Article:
Diagram of the component parts of Baird’s Televisor, from the Library’s collections
On the day before the opening of the National Library of Scotland in Kelvin Hall, Glasgow, here is an account of another exciting visual development which was hosted in Kelvin Hall.
The Edinburgh Evening News of Thursday 30 January 1930, p. 8 has the following piece:
JUNE ON THE SCREEN
EXPERIMENT WITH BAIRD’S TELEVISOR
Modern science in its latest development is on view in the Kelvin Hall, Glasgow, where yesterday Lady Inverclyde (June) opened an exhibition that will continue for the next ten days.
Greatest interest was shown in the television demonstration on the televisor invented by Mr J. L. Baird, the Helensburgh scientist. This is the first time the invention has been in view in Scotland since it left the experimental stages as represented by the primitive apparatus shown at the British Association meeting in Glasgow two years ago. The installation is under the supervision of Lord Angus Kennedy, of the Baird Television Development Company, and Mr Baird himself will be in attendance at the hall to-morrow.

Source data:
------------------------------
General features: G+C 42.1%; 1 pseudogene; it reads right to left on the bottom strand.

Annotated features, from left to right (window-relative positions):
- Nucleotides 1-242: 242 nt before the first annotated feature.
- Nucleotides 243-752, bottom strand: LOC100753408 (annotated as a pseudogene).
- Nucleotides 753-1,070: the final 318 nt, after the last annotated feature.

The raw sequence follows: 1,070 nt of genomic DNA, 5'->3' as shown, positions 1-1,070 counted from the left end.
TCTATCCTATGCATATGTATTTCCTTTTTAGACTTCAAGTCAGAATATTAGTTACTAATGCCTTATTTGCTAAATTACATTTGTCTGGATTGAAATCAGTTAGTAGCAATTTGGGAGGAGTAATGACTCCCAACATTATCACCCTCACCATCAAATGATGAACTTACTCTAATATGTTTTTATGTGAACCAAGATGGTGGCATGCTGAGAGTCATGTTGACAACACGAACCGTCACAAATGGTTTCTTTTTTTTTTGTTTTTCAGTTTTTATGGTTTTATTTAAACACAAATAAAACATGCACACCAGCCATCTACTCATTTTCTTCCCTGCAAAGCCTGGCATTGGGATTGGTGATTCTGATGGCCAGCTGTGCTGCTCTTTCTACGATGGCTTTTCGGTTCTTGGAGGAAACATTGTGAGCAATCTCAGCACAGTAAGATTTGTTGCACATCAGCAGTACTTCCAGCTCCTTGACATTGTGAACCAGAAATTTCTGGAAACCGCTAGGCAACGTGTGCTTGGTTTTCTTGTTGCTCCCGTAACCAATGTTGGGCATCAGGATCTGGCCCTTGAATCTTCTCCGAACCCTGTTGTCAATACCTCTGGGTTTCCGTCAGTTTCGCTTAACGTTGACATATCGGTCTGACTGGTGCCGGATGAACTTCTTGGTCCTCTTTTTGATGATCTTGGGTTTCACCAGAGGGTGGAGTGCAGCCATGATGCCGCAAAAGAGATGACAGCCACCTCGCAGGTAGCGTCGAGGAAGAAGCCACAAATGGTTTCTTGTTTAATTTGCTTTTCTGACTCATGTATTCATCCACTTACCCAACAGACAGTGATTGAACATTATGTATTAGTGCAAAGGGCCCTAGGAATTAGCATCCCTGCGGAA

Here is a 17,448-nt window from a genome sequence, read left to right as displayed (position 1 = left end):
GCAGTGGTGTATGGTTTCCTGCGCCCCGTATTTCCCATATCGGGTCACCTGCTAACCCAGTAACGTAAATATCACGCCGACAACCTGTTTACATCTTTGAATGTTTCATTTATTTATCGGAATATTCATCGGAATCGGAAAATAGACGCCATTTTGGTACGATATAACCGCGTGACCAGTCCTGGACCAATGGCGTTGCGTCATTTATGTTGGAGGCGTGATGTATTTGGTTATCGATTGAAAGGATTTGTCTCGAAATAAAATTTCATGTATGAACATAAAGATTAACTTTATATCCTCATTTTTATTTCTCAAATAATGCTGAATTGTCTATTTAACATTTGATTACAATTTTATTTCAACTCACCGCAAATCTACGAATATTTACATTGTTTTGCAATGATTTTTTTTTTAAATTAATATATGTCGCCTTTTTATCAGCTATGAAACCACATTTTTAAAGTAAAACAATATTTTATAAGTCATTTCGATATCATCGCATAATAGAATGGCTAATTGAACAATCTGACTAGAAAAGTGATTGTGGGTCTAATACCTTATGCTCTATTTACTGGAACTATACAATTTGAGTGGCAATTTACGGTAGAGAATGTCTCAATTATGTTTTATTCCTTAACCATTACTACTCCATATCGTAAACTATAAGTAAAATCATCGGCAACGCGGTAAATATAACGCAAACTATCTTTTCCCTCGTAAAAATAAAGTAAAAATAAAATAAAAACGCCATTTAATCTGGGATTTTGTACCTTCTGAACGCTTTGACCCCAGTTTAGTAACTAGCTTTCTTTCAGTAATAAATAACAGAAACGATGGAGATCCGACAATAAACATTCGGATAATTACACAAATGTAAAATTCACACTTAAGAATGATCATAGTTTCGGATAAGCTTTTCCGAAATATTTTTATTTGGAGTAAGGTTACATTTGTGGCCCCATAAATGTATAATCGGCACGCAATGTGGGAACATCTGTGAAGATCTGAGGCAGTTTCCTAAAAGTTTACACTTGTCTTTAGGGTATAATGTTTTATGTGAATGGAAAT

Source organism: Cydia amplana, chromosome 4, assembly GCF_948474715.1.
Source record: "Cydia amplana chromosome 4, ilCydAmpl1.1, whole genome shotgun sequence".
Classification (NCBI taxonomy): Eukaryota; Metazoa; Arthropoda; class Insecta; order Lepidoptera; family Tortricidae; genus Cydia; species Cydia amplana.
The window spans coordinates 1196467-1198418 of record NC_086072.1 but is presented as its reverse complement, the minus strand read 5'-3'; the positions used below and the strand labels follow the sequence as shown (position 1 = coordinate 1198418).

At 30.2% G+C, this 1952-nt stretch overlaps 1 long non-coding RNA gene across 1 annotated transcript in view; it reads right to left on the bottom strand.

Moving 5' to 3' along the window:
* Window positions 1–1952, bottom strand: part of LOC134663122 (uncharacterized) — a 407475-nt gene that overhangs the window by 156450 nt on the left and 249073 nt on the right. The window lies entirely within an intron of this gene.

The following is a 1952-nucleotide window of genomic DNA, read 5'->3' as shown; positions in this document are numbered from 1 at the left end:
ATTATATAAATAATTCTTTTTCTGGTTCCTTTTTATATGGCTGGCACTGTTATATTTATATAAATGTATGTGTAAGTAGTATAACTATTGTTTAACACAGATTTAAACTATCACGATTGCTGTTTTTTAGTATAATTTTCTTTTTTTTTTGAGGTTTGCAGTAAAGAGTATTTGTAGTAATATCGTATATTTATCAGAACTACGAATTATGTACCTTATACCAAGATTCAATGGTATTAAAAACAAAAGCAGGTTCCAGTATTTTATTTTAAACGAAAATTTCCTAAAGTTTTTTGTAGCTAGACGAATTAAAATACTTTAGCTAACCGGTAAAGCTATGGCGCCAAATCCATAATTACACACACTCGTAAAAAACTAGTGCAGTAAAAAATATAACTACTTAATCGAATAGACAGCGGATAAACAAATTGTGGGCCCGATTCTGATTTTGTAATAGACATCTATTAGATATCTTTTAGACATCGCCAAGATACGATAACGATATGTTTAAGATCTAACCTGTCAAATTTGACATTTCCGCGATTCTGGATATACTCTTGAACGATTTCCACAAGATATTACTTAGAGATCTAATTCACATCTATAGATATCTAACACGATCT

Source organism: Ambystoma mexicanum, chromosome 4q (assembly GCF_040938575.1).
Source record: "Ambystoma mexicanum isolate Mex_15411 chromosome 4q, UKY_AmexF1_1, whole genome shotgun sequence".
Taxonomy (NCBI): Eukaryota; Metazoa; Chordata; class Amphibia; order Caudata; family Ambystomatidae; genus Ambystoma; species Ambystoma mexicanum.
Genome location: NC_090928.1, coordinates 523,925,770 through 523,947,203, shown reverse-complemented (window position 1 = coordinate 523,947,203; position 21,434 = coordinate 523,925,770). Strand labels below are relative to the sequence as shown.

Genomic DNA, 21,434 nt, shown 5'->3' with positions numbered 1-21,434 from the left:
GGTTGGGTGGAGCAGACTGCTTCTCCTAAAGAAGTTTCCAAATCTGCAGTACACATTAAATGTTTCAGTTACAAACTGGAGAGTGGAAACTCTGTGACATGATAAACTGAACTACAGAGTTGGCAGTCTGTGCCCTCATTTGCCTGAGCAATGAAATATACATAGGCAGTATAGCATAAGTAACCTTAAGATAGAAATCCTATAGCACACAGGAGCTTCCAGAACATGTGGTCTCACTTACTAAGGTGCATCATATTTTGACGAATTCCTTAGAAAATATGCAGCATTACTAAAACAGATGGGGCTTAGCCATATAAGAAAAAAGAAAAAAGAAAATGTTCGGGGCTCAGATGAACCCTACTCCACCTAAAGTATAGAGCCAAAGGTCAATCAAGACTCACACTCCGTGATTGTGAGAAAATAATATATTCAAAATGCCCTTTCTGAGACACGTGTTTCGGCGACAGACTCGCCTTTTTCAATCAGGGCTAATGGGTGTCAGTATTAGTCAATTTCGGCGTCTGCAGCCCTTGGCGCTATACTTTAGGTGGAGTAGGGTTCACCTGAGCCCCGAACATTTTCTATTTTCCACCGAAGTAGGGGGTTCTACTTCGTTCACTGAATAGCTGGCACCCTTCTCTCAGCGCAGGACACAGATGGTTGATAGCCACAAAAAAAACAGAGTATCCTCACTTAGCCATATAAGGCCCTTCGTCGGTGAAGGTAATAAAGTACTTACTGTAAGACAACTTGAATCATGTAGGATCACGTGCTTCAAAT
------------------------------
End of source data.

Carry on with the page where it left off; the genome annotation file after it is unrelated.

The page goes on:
Lord Inverclyde, who accompanied his wife, stood in front of the screen, while June sat down before the transmitting set in the sound-proof concert chamber. Her clear well-cut features, which were set off by a black close-fitting hat, came out sharply on the television screen, and Captain N. Turner, one of the demonstrators, said: “I have never seen a better face for television purposes.”
“June” mentioned above, was June Howard-Tripp, who had been a star of silent films. She gave up her career following her marriage to Lord Inverclyde, though they later divorced.